Friday, 29 November 2013


In geology, beryl is a mineral composed of beryllium aluminium cyclosilicate with the chemical formula Be3Al2(SiO3). Beryls come in a number of varieties including the blue-green aquamarine, yellow-green heliodor, pink morganite, deep green emerald and the extremely rare red beryl. The name comes from the ancient Greek word beryllos describing a blue-green stone the color of the sea.
Emeralds are a form of beryl, showing the deepest and richest green which is caused by trace amounts of chromium and sometimes vanadium. This rare and beautiful stone has been a favorite of royalty and the wealthy throughout history and was worshiped by Incas and Aztecs as a holy stone. Its various legendary attributes include the ability to foretell the future, bring good luck and wealth and protect against illness.

Emeralds in antiquity were mined by the Egyptians and in Austria, as well as Swat in northern Pakistan. A rare type of emerald known as a trapiche emerald is occasionally found in the mines of Colombia. A trapiche emerald exhibits a "star" pattern. It is named for the trapiche, a grinding wheel used to process sugarcane in the region. Colombian emeralds are generally the most prized due to their transparency and fire.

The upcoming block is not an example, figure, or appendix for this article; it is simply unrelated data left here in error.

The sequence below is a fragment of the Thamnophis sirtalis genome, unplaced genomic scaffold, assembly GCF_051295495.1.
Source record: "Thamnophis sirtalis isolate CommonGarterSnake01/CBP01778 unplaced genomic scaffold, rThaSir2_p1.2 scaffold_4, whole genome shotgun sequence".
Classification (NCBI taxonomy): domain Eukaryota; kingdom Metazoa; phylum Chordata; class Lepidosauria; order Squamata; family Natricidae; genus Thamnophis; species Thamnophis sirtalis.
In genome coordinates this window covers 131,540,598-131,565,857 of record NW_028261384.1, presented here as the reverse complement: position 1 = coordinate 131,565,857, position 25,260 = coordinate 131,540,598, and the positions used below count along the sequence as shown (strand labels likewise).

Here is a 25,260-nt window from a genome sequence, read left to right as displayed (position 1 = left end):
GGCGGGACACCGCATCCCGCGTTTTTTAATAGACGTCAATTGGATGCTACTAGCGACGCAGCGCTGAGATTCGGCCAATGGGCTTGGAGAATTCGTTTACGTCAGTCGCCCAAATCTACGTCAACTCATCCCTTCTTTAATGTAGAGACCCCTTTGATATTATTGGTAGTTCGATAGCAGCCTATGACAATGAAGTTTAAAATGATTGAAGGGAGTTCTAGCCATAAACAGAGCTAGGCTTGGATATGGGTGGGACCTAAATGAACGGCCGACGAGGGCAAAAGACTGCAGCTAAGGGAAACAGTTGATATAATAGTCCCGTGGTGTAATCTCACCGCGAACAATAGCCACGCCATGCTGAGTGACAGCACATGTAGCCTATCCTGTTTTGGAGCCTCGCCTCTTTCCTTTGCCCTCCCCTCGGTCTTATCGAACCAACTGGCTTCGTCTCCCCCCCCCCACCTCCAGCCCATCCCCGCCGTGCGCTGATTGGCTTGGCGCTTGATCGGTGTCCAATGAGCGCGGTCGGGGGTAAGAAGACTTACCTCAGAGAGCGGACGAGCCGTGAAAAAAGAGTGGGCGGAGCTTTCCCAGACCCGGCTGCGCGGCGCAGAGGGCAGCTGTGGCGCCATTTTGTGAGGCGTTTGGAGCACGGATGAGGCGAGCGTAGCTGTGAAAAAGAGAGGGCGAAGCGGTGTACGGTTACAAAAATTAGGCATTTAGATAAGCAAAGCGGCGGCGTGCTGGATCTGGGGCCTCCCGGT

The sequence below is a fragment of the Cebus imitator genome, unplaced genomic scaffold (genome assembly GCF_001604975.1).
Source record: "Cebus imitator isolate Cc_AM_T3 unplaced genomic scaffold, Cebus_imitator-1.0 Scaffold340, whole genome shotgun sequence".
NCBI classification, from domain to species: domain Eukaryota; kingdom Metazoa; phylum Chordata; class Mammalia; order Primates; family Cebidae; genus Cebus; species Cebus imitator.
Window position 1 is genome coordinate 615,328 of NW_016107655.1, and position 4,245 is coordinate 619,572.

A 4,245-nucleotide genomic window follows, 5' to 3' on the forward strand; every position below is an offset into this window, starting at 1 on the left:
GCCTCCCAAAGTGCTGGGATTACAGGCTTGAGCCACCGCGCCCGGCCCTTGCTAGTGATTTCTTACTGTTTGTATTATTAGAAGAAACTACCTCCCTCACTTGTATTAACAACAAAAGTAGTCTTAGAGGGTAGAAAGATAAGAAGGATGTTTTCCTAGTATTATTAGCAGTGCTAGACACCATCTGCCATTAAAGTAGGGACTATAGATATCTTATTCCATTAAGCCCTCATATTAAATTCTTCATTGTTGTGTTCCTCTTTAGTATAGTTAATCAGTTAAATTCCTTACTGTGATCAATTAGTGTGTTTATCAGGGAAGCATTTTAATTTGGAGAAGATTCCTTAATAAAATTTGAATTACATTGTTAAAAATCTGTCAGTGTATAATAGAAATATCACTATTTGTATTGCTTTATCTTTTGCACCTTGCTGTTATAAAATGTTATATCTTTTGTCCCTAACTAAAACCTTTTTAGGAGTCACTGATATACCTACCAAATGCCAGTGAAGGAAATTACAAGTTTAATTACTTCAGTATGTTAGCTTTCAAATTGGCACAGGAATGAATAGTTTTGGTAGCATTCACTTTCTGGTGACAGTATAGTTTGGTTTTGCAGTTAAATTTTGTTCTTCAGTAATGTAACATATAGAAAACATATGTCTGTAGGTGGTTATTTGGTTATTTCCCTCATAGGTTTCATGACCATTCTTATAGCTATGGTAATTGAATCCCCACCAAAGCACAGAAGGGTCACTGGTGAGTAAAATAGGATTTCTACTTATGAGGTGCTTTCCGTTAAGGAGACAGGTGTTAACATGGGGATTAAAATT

Golden beryl can range in colors from pale yellow to a brilliant gold. Unlike emerald, golden beryl has very few flaws. The term "golden beryl" is sometimes synonymous with heliodor. Both golden beryl and heliodor are used as gems.
Morganite, also known as "pink beryl", "rose beryl", "pink emerald", and "cesian (or caesian) beryl", is a rare light pink to rose-colored gem-quality variety of beryl. Orange/yellow varieties of morganite can also be found, and color banding is common.

Pink beryl was first discovered on an island on the coast of Madagascar in 1910. In December 1910, the New York Academy of Sciences named the pink variety of beryl "morganite" after financier J. P. Morgan.
Red beryl (also known as "red emerald" or "scarlet emerald") is a red variety of beryl. It was first described in 1904 for an occurrence at Maynard's Claim (Pismire Knolls), Thomas Range, Juab County, Utah.
Red beryl is very rare and has only been reported from a handful of locations including: Wah Wah Mountains, Beaver County, Utah; Paramount Canyon and Round Mountain, Sierra County, New Mexico and Juab County, Utah. The greatest concentration of gem-grade red beryl comes from the Violet Claim in the Wah Wah Mountains of mid-western Utah, discovered in 1958. While gem beryls are ordinarily found in pegmatites and certain metamorphic stones, red beryl occurs in topaz-bearing rhyolites. It is formed by crystallizing under low pressure and high temperature from a pneumatolitic phase along fractures or within near-surface miarolitic cavities of the rhyolite.